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Useful RPM and YUM Commands

RPM and YUM commands are used daily by RHEL/CentOS/Fedora Administrators and sometimes having a few more tricks up you sleeve for getting information from the command line are always handy to have.  Listed in this post are 14 useful commands for RPM and YUM.

1. Getting rpm to display architecture

This one is a pretty simple tip, and very useful especially for people using x86_64 systems. Just one line in ~/.rpmmacros will save all sorts of trouble later.

$ echo "%_query_all_fmt %%{name}-%%{version}-%%{release}.%%{arch}" >> ~/.rpmmacros

2. Query packages not from Redhat

Want to query all those packages installed from 3rd party repositories, not Redhat?

$ rpm -qa --qf '%{NAME} %{VENDOR}\n' | grep -v -i redhat

3. Reset File Permissions

Have you managed to completely mess up file permissions for a given package? Not a problem, because RPM has you covered.

$ rpm --setperms <packagename>

4. View the Changelog

Because Redhat and the upstream vendor have backported security patches, the version numbers can often be misleading when you look for CVE fixes. Checking the changelog of a package is a good way to see if the fix has been implemented. Once again, rpm comes to the rescue.

$ rpm -q --changelog <packagename>

5. Where’s the Documentation?

To quickly list documentation relating to a package, you can use the following two options:

$ rpm -qd <packagename>

This will show you the documentation contained in that rpm, or if you only have a filename you can do:

$ rpm -qdf /path/to/file

and rpm will show you the documentation in the package that owns the file.

6. Package Origin

Occasionally it’s nice to know where you got certain packages, or how many packages you have on your system from a particular repository or vendor. There are a couple of search options that you can use which are not in the rpm man pages to help you out here. While they’re not 100% perfect, they certainly help out. Most package repositories tag their packages with an identifier in the Release string. For example rpmforge uses rf as their identifier. You can use this to see what you have of theirs installed with

$ rpm -qa release="*rf*"

or if you want to see just how many packages you have installed built by Fred you could use

$ rpm -qa packager="Fred*"

This trick works for most categories visible in rpm -qi <packagename>.

Another approach is to use the keychecker package available in the EPEL repository, which lists rpm packages based on the GPG key they were signed with.

7. Extract just one File

If you need to extract just one file from an rpm without reinstalling the whole package, you can do this with rpm2cpio. For example, to extract just the config file from the logrotate rpm you would use the following statement:

$ rpm2cpio logrotate-1.0-1.i386.rpm |cpio -ivd etc/logrotate.conf

8. Query Package Install Order and Dates

Useful after an upgrade to find old packages that were not upgraded.

$ rpm -qa --last >~/RPMS_by_Install_Date

Review the end of the output file in “less” to find all RPMS older than the install date. Can also grep for specific packages and see when they were installed.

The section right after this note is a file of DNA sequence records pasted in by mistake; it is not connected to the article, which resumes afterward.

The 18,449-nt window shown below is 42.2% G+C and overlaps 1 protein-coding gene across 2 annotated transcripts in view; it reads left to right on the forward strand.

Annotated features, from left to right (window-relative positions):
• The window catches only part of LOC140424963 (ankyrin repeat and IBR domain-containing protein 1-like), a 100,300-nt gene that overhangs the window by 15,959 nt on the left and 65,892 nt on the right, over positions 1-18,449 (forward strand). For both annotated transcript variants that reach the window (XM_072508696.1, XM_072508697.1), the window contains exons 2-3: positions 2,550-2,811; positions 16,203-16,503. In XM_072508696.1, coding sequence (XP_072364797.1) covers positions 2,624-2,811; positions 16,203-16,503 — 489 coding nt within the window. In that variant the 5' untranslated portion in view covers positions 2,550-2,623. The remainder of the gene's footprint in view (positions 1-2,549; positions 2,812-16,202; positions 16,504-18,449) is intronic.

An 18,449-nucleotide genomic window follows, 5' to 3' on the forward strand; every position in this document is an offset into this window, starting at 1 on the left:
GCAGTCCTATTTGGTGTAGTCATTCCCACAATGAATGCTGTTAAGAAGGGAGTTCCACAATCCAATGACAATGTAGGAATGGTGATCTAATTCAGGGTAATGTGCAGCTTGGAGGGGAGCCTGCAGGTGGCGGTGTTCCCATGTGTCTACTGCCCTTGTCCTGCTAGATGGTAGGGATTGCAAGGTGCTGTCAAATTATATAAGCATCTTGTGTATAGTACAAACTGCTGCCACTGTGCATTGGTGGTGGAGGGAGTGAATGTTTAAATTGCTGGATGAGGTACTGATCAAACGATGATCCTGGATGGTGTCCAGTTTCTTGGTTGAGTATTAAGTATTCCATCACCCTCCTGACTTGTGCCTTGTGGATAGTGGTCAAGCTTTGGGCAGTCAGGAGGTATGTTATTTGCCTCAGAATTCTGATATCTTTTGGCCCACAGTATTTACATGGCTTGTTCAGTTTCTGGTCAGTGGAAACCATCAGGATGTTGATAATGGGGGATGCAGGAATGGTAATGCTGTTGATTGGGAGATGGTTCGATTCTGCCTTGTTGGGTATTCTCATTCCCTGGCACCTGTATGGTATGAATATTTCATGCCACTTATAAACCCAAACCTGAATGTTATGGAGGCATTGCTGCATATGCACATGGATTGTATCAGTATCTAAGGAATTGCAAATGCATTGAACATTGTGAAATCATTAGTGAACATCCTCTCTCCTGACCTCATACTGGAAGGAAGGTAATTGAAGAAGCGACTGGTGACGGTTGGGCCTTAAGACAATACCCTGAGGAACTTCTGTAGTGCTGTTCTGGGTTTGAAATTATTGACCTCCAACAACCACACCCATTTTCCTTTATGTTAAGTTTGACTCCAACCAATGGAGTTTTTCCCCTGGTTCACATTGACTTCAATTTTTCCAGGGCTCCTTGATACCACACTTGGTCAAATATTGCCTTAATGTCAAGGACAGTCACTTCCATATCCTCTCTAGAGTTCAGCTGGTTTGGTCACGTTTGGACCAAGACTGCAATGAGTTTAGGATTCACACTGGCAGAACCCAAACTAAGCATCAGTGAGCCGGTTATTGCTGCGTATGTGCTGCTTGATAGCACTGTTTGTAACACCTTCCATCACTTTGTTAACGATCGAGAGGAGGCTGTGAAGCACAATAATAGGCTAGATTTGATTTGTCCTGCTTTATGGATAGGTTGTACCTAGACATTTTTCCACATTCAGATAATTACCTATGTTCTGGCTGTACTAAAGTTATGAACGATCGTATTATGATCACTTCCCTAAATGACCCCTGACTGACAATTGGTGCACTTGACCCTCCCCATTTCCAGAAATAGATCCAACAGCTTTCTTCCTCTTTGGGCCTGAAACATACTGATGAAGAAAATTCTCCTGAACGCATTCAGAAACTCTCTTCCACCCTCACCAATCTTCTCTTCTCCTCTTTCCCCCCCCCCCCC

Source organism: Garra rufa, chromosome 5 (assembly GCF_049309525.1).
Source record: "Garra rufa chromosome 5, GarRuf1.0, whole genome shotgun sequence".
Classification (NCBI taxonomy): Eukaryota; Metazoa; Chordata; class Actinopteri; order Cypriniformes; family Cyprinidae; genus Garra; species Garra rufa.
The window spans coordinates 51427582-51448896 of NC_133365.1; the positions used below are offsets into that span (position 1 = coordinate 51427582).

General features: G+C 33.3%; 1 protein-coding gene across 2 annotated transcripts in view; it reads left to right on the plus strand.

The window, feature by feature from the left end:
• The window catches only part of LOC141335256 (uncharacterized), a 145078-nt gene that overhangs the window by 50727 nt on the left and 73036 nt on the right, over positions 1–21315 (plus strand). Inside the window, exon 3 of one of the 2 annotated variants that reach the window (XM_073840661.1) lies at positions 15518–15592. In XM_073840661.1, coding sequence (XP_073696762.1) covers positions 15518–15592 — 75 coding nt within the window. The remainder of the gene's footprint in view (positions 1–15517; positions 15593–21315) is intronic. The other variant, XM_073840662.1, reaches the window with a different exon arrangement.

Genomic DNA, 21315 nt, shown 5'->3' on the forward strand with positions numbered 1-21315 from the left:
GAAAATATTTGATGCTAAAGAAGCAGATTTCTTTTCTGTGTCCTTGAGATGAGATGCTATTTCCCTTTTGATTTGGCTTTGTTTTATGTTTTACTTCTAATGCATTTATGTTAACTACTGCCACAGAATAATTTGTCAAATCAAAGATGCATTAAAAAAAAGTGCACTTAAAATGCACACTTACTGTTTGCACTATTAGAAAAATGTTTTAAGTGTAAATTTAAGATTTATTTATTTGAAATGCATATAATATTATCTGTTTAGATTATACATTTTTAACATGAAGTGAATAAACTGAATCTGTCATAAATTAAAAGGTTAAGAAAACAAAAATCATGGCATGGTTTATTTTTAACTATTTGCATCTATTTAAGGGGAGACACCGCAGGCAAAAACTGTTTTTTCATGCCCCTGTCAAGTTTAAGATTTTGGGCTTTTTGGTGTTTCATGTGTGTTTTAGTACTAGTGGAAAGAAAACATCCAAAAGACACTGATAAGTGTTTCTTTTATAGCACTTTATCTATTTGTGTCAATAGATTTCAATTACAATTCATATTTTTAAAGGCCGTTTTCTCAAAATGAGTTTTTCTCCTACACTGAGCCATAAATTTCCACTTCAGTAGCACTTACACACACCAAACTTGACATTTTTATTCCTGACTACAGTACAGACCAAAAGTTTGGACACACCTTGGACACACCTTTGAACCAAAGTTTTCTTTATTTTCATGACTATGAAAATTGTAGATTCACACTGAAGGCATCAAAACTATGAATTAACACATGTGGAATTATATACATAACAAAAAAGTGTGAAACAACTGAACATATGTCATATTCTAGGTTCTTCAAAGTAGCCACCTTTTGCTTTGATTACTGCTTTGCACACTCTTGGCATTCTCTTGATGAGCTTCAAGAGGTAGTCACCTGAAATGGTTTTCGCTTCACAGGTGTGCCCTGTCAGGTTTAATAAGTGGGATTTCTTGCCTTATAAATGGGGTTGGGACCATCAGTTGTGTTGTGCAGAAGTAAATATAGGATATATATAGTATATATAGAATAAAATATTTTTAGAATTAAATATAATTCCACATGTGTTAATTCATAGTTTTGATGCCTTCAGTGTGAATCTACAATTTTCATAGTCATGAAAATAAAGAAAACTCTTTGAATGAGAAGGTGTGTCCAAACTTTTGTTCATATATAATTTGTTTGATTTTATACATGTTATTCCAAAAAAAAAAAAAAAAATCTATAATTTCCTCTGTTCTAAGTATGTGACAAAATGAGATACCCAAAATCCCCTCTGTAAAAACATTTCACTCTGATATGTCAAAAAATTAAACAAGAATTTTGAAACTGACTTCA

9. Query Available Packages from a Repo

Find all packages available from a specific repository, e.g. RPMfusion. This does not show the already installed packages from this repository.

$ yum --disablerepo "*" --enablerepo "rpmfusion" list available

10. Search yum repositories for a string

Find packages containing a string in package name or description.

$ yum search buildrpmtree | less

11. Using yum with a proxy server

To enable yum operations to use a proxy server you should first add the following parameter to /etc/yum.conf

$  proxy=http://yourproxy:8080/

where yourproxy is the name of the proxy server you want to access and 8080 is the proxy port. If the server requires authentication you can specify the login credentials like:

$ proxy=http://username:password@yourproxy:8080/

The rpm package manager makes use of the proxy environment variable. This can be set system wide in /etc/profile or user specific in ~/.bash_profile::

$ export http_proxy=http://yourproxy:8080/ export ftp_proxy=http://yourproxy:8080/

To use wget through a proxy server add the following lines to /etc/wgetrc

$ http_proxy = http://yourproxy:8080/  ftp_proxy = http://yourproxy:8080/

In both cases, login information can be set like in the example above.

12. Use yum to install a local package, automatically checking/satisfying dependencies

$ yum --nogpgcheck localinstall packagename.arch.rpm

13. Display priority scores for all repositories

You can list all repositories set up on your system by a yum repolist all. However, this does not show priority scores. Here’s a one liner for that. If no number is defined, the default is the lowest priority (99).

$ sed -n -e "/^\[/h; /priority *=/{ G; s/\n/ /; s/ity=/ity = /; p }" /etc/yum.repos.d/*.repo | sort -k3n

14. Show all installed GPG keys

Shows all GPG keys along with the corresponding repo information.

 rpm -q gpg-pubkey --qf '%{name}-%{version}-%{release} --> %{summary}\n'

 

Hope this has added a few more ticks up your sleeve as it has mine!

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